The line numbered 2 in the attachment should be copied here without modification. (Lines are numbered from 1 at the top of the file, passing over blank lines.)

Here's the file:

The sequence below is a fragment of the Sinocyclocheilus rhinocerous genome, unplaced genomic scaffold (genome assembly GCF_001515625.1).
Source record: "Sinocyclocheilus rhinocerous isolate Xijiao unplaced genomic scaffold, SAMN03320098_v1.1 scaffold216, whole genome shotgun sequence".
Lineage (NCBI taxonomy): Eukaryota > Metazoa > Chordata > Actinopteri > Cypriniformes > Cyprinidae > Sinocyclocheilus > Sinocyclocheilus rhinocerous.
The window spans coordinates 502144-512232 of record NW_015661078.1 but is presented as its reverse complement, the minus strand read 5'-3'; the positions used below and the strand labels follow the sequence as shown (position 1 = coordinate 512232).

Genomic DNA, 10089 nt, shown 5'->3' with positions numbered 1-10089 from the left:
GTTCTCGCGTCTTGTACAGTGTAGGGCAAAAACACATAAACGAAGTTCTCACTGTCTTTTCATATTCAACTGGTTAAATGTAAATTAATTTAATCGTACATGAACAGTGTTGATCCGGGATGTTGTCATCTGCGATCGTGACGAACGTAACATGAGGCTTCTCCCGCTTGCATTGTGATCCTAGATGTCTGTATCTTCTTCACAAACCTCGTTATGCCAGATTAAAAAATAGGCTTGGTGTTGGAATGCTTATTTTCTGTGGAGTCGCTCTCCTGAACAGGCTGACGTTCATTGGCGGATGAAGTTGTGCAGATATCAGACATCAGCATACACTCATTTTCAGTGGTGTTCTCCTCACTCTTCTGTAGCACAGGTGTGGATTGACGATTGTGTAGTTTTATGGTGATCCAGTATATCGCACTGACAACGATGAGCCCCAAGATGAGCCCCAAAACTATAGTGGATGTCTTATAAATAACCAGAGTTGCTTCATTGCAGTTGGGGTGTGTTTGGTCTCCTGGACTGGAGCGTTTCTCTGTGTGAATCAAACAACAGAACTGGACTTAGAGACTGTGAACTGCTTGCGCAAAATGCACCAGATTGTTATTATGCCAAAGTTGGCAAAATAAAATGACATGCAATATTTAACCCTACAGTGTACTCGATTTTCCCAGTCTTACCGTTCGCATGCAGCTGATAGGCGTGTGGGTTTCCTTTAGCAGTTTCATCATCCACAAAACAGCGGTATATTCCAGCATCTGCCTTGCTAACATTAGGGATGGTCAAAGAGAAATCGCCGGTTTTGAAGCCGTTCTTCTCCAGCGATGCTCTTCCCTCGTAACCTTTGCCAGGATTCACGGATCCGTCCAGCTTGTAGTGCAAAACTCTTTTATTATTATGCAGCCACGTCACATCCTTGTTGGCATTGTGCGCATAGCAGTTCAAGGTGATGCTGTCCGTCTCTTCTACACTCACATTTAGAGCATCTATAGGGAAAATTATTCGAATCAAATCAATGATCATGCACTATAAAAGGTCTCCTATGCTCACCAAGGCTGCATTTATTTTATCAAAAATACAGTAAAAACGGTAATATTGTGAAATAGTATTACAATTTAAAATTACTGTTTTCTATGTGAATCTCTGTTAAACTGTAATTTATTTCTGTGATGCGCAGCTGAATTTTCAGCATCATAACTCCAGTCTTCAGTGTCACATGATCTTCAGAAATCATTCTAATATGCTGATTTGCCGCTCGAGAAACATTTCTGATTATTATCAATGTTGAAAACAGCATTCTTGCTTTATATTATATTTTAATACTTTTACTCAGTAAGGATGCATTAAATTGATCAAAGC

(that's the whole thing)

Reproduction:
Source record: "Sinocyclocheilus rhinocerous isolate Xijiao unplaced genomic scaffold, SAMN03320098_v1.1 scaffold216, whole genome shotgun sequence".